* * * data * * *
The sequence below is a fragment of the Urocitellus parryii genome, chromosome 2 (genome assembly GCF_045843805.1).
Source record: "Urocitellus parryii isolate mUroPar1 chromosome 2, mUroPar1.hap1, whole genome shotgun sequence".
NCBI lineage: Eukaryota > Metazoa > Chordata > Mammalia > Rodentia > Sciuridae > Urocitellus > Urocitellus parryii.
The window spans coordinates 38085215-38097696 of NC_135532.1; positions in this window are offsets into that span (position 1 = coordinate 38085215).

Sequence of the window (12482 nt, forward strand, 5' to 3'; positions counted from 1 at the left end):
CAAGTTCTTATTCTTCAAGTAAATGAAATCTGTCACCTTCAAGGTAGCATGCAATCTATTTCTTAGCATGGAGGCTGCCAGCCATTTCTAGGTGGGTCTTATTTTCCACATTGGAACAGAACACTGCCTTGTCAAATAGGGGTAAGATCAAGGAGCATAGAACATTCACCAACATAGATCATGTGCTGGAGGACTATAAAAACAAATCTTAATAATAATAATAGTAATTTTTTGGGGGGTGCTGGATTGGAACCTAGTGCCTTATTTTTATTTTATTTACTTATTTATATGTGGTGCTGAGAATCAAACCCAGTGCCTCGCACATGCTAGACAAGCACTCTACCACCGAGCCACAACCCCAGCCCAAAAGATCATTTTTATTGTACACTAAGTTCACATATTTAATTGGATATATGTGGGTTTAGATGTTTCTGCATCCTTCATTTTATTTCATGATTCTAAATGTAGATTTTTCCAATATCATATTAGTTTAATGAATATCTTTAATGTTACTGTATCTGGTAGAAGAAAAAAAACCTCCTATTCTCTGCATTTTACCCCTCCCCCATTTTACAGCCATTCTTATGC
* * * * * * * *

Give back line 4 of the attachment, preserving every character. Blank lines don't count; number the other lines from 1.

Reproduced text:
The window spans coordinates 38085215-38097696 of NC_135532.1; positions in this window are offsets into that span (position 1 = coordinate 38085215).